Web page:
January 2nd, 2009    •  by Bethia    •   No Comments »


I first started going to Wagamama in 1992. In those days there was only one branch in Streatham Street, Bloomsbury near the British Museum and close to the intersection of Oxford St and Tottenham Court Road. I had just graduated from high school, was working in London and earning money for the first time. Wagamama was different, young, inexpensive, healthy and above all delicious. It became my go to place for meeting friends. It was always bustling  you invariably found yourself perched on the narrow staircase watching the diners and playing the game of guessing who would leave first. 

Wagamama is a noodle bar, where you sit on long communal bench tables, inadvertently eavesdropping on your neighbors. The orders are transmitted to the kitchen (not revolutionary now but it seemed so in the early nineties) and the food comes out as it is ready, so the concept of appetizers and main dishes does not follow the traditional chronology. Wagamama means spoilt child (according to the restaurant) and was the brainchild or Alan Yau, a successful restauranteur who know has a portfolio of London restaurants and a global empire including over 90 branches of Wagamama. In the spirit of spoilt children I have mixed feelings about the success of Wagamama. I applaud and understand the success but part of me is nostalgic for the day when it was smaller, more exclusive and not the global giant it is today. I am conflicted in my love for Wagamama and my dislike of chains. At the same time, I dearly wish that there was a Wagamama in Columbus.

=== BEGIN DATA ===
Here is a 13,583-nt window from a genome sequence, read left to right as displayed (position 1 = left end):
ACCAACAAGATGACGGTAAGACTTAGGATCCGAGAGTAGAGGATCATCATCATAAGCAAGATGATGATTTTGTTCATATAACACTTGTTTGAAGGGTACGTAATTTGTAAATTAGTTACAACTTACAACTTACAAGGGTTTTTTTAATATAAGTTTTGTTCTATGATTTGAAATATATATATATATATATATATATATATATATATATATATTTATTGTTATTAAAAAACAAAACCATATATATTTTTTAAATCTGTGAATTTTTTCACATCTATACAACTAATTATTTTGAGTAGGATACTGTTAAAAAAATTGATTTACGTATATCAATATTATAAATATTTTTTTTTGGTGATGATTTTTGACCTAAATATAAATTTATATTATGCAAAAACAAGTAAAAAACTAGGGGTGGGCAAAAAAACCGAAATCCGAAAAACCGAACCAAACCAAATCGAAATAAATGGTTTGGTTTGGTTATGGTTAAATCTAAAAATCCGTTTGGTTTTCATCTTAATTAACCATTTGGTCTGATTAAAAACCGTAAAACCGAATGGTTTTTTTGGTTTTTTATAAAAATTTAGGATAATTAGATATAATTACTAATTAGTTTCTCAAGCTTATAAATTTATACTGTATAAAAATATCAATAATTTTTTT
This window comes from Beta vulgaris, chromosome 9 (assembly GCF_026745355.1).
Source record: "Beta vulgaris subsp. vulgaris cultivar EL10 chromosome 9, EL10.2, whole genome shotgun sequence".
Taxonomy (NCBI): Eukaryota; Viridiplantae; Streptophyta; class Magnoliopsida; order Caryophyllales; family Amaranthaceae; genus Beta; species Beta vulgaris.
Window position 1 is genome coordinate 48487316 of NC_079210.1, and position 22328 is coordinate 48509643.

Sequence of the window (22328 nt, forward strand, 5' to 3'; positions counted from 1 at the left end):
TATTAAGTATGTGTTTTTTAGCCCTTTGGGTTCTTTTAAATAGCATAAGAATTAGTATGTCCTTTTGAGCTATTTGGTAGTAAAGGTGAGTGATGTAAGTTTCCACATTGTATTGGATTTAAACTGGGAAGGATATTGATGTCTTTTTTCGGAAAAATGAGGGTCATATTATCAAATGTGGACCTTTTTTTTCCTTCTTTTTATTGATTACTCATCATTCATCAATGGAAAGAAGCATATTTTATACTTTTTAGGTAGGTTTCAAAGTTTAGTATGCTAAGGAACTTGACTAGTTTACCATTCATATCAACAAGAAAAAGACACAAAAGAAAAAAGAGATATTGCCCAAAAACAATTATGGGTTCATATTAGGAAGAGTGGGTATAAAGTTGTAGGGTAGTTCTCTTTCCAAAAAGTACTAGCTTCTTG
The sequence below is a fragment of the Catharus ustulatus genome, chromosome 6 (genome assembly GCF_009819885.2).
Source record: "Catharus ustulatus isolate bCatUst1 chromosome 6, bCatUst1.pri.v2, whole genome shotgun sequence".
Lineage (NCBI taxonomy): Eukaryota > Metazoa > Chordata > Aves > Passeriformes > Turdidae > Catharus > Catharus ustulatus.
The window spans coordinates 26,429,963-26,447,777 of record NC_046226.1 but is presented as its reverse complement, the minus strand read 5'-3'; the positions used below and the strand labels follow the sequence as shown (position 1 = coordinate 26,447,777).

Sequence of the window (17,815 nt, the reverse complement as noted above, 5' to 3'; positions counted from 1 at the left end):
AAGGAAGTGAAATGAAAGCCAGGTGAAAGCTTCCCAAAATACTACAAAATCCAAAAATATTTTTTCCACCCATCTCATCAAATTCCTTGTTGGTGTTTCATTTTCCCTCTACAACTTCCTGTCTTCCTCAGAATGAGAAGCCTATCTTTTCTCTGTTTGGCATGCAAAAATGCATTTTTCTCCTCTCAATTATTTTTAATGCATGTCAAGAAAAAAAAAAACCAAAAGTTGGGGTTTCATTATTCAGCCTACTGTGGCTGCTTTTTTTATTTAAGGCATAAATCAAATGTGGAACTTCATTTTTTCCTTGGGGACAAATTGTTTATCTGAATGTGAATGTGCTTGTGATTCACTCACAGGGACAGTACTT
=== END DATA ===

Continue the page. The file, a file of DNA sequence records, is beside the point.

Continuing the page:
Yaki Udon

Yaki Udon

Wagamama specializes in large steaming bowls of ramen, gyoza (dumplings) and pan fried noodles. They also serve various mixed fruit and vegetable juices. Green tea is complimentary. The menu has expanded  a lot since the early days and they now have  a lot of seasonal specials, a range of asian inspired desserts and even breakfast in some locations but the old favorites are still there. As I now get to visit Wagamama infrequently, I usually fall back on my old faithful Yaki Udon and although I have had similar dishes elsewhere, I have not found anything that can sate that particular craving.  I do have the Wagamama recipe book, so I could try to recreate the magic at home.

The Wagamama website has some fun things. They usually have a clever online advent calendar and some cute games and animations but I think you have to become a member to see them.

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